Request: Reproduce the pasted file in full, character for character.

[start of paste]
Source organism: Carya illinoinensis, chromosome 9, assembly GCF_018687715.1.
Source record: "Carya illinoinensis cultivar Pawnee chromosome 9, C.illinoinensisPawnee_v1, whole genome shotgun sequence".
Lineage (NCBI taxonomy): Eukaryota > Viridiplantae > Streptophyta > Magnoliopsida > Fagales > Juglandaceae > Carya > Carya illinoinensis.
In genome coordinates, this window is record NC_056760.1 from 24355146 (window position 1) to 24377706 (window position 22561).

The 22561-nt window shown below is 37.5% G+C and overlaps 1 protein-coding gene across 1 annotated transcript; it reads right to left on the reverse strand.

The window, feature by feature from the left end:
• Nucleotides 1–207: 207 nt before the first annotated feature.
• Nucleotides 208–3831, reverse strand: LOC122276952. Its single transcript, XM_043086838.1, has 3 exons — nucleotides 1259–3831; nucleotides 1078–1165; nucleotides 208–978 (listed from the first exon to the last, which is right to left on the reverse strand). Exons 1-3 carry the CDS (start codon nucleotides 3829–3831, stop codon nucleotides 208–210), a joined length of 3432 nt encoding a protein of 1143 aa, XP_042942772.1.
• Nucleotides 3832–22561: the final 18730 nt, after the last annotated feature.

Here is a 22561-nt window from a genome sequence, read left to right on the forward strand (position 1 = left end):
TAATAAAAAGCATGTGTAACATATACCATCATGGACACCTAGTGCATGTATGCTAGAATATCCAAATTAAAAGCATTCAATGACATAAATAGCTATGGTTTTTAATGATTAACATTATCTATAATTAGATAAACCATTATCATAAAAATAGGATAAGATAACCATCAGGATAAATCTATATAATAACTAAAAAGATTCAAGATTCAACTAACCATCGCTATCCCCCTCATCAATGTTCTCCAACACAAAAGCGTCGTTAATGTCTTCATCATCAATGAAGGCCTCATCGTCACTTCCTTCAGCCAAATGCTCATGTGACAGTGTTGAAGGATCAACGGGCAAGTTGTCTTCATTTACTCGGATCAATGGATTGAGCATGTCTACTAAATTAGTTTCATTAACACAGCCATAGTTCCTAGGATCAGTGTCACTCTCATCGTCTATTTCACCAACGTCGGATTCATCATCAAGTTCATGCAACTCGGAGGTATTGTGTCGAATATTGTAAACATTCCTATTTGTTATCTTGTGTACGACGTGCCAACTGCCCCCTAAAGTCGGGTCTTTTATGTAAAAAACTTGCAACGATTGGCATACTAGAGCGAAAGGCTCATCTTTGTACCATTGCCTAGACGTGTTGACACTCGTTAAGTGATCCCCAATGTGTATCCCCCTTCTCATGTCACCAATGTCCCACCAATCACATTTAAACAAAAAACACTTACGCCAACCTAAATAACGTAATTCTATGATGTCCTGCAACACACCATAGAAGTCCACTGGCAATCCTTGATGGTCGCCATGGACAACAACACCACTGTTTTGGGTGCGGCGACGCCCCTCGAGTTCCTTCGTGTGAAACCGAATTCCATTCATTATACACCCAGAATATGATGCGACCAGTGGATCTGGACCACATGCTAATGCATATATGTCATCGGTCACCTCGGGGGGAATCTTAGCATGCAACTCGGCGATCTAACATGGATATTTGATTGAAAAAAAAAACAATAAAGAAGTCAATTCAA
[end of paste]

Source organism: Carya illinoinensis, chromosome 9, assembly GCF_018687715.1.
Source record: "Carya illinoinensis cultivar Pawnee chromosome 9, C.illinoinensisPawnee_v1, whole genome shotgun sequence".
Lineage (NCBI taxonomy): Eukaryota > Viridiplantae > Streptophyta > Magnoliopsida > Fagales > Juglandaceae > Carya > Carya illinoinensis.
In genome coordinates, this window is record NC_056760.1 from 24355146 (window position 1) to 24377706 (window position 22561).

The 22561-nt window shown below is 37.5% G+C and overlaps 1 protein-coding gene across 1 annotated transcript; it reads right to left on the reverse strand.

The window, feature by feature from the left end:
• Nucleotides 1–207: 207 nt before the first annotated feature.
• Nucleotides 208–3831, reverse strand: LOC122276952. Its single transcript, XM_043086838.1, has 3 exons — nucleotides 1259–3831; nucleotides 1078–1165; nucleotides 208–978 (listed from the first exon to the last, which is right to left on the reverse strand). Exons 1-3 carry the CDS (start codon nucleotides 3829–3831, stop codon nucleotides 208–210), a joined length of 3432 nt encoding a protein of 1143 aa, XP_042942772.1.
• Nucleotides 3832–22561: the final 18730 nt, after the last annotated feature.

Here is a 22561-nt window from a genome sequence, read left to right on the forward strand (position 1 = left end):
TAATAAAAAGCATGTGTAACATATACCATCATGGACACCTAGTGCATGTATGCTAGAATATCCAAATTAAAAGCATTCAATGACATAAATAGCTATGGTTTTTAATGATTAACATTATCTATAATTAGATAAACCATTATCATAAAAATAGGATAAGATAACCATCAGGATAAATCTATATAATAACTAAAAAGATTCAAGATTCAACTAACCATCGCTATCCCCCTCATCAATGTTCTCCAACACAAAAGCGTCGTTAATGTCTTCATCATCAATGAAGGCCTCATCGTCACTTCCTTCAGCCAAATGCTCATGTGACAGTGTTGAAGGATCAACGGGCAAGTTGTCTTCATTTACTCGGATCAATGGATTGAGCATGTCTACTAAATTAGTTTCATTAACACAGCCATAGTTCCTAGGATCAGTGTCACTCTCATCGTCTATTTCACCAACGTCGGATTCATCATCAAGTTCATGCAACTCGGAGGTATTGTGTCGAATATTGTAAACATTCCTATTTGTTATCTTGTGTACGACGTGCCAACTGCCCCCTAAAGTCGGGTCTTTTATGTAAAAAACTTGCAACGATTGGCATACTAGAGCGAAAGGCTCATCTTTGTACCATTGCCTAGACGTGTTGACACTCGTTAAGTGATCCCCAATGTGTATCCCCCTTCTCATGTCACCAATGTCCCACCAATCACATTTAAACAAAAAACACTTACGCCAACCTAAATAACGTAATTCTATGATGTCCTGCAACACACCATAGAAGTCCACTGGCAATCCTTGATGGTCGCCATGGACAACAACACCACTGTTTTGGGTGCGGCGACGCCCCTCGAGTTCCTTCGTGTGAAACCGAATTCCATTCATTATACACCCAGAATATGATGCGACCAGTGGATCTGGACCACATGCTAATGCATATATGTCATCGGTCACCTCGGGGGGAATCTTAGCATGCAACTCGGCGATCTAACATGGATATTTGATTGAAAAAAAAAACAATAAAGAAGTCAATTCAA